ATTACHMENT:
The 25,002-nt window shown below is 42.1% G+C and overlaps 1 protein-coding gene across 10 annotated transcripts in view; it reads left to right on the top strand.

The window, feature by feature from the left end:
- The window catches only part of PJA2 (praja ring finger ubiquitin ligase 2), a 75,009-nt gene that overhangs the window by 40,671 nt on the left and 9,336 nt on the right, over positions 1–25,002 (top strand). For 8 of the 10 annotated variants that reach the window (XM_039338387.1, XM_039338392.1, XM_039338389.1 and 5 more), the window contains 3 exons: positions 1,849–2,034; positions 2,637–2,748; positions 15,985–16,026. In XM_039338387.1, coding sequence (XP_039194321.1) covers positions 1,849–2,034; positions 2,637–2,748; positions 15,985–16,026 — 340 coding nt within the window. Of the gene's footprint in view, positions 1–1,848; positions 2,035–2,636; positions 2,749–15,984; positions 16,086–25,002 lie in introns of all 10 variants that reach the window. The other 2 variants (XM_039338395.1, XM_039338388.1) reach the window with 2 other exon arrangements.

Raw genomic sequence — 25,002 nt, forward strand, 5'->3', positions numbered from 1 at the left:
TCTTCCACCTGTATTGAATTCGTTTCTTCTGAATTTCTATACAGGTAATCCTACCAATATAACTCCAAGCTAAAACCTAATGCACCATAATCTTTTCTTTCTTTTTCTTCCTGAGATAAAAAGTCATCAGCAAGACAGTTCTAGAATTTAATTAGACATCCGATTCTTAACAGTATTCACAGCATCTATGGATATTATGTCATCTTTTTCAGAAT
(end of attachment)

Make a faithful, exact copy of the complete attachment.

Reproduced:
The 25,002-nt window shown below is 42.1% G+C and overlaps 1 protein-coding gene across 10 annotated transcripts in view; it reads left to right on the top strand.

The window, feature by feature from the left end:
- The window catches only part of PJA2 (praja ring finger ubiquitin ligase 2), a 75,009-nt gene that overhangs the window by 40,671 nt on the left and 9,336 nt on the right, over positions 1–25,002 (top strand). For 8 of the 10 annotated variants that reach the window (XM_039338387.1, XM_039338392.1, XM_039338389.1 and 5 more), the window contains 3 exons: positions 1,849–2,034; positions 2,637–2,748; positions 15,985–16,026. In XM_039338387.1, coding sequence (XP_039194321.1) covers positions 1,849–2,034; positions 2,637–2,748; positions 15,985–16,026 — 340 coding nt within the window. Of the gene's footprint in view, positions 1–1,848; positions 2,035–2,636; positions 2,749–15,984; positions 16,086–25,002 lie in introns of all 10 variants that reach the window. The other 2 variants (XM_039338395.1, XM_039338388.1) reach the window with 2 other exon arrangements.

Raw genomic sequence — 25,002 nt, forward strand, 5'->3', positions numbered from 1 at the left:
TCTTCCACCTGTATTGAATTCGTTTCTTCTGAATTTCTATACAGGTAATCCTACCAATATAACTCCAAGCTAAAACCTAATGCACCATAATCTTTTCTTTCTTTTTCTTCCTGAGATAAAAAGTCATCAGCAAGACAGTTCTAGAATTTAATTAGACATCCGATTCTTAACAGTATTCACAGCATCTATGGATATTATGTCATCTTTTTCAGAAT